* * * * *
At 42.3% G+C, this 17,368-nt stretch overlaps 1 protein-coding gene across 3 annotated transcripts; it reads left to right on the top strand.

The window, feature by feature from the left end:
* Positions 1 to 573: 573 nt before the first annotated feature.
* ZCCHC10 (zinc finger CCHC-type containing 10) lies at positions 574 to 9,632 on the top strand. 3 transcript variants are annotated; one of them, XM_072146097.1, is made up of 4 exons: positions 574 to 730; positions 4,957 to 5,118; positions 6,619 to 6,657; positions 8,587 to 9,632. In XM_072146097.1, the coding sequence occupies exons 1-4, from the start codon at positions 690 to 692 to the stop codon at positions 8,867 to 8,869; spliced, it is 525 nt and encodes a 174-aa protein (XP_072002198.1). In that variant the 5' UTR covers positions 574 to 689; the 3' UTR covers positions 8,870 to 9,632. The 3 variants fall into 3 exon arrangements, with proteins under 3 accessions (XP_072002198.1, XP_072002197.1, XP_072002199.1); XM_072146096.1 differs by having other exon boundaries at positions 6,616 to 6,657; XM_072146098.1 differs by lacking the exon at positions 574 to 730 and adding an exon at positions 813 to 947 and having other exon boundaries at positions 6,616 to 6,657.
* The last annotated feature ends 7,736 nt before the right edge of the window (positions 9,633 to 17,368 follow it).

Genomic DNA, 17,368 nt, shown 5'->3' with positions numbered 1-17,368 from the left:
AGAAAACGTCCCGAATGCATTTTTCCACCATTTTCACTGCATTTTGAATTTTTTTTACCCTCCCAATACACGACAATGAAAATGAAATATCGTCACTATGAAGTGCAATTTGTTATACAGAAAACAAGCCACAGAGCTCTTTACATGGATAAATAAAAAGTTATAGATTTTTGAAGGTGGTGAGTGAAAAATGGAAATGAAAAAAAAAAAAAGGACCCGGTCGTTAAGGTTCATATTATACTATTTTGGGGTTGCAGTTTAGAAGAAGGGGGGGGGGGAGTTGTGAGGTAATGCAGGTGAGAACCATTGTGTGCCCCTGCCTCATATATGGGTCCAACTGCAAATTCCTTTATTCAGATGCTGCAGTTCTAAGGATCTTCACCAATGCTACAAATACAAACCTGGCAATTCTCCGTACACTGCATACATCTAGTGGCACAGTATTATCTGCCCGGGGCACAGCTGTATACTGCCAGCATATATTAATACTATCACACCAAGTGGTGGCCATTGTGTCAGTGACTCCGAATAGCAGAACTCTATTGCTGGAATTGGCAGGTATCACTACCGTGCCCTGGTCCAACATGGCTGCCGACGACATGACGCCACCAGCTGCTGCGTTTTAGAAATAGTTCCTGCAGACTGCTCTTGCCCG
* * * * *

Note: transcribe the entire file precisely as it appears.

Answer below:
At 42.3% G+C, this 17,368-nt stretch overlaps 1 protein-coding gene across 3 annotated transcripts; it reads left to right on the top strand.

The window, feature by feature from the left end:
* Positions 1 to 573: 573 nt before the first annotated feature.
* ZCCHC10 (zinc finger CCHC-type containing 10) lies at positions 574 to 9,632 on the top strand. 3 transcript variants are annotated; one of them, XM_072146097.1, is made up of 4 exons: positions 574 to 730; positions 4,957 to 5,118; positions 6,619 to 6,657; positions 8,587 to 9,632. In XM_072146097.1, the coding sequence occupies exons 1-4, from the start codon at positions 690 to 692 to the stop codon at positions 8,867 to 8,869; spliced, it is 525 nt and encodes a 174-aa protein (XP_072002198.1). In that variant the 5' UTR covers positions 574 to 689; the 3' UTR covers positions 8,870 to 9,632. The 3 variants fall into 3 exon arrangements, with proteins under 3 accessions (XP_072002198.1, XP_072002197.1, XP_072002199.1); XM_072146096.1 differs by having other exon boundaries at positions 6,616 to 6,657; XM_072146098.1 differs by lacking the exon at positions 574 to 730 and adding an exon at positions 813 to 947 and having other exon boundaries at positions 6,616 to 6,657.
* The last annotated feature ends 7,736 nt before the right edge of the window (positions 9,633 to 17,368 follow it).

Genomic DNA, 17,368 nt, shown 5'->3' with positions numbered 1-17,368 from the left:
AGAAAACGTCCCGAATGCATTTTTCCACCATTTTCACTGCATTTTGAATTTTTTTTACCCTCCCAATACACGACAATGAAAATGAAATATCGTCACTATGAAGTGCAATTTGTTATACAGAAAACAAGCCACAGAGCTCTTTACATGGATAAATAAAAAGTTATAGATTTTTGAAGGTGGTGAGTGAAAAATGGAAATGAAAAAAAAAAAAAGGACCCGGTCGTTAAGGTTCATATTATACTATTTTGGGGTTGCAGTTTAGAAGAAGGGGGGGGGGGAGTTGTGAGGTAATGCAGGTGAGAACCATTGTGTGCCCCTGCCTCATATATGGGTCCAACTGCAAATTCCTTTATTCAGATGCTGCAGTTCTAAGGATCTTCACCAATGCTACAAATACAAACCTGGCAATTCTCCGTACACTGCATACATCTAGTGGCACAGTATTATCTGCCCGGGGCACAGCTGTATACTGCCAGCATATATTAATACTATCACACCAAGTGGTGGCCATTGTGTCAGTGACTCCGAATAGCAGAACTCTATTGCTGGAATTGGCAGGTATCACTACCGTGCCCTGGTCCAACATGGCTGCCGACGACATGACGCCACCAGCTGCTGCGTTTTAGAAATAGTTCCTGCAGACTGCTCTTGCCCG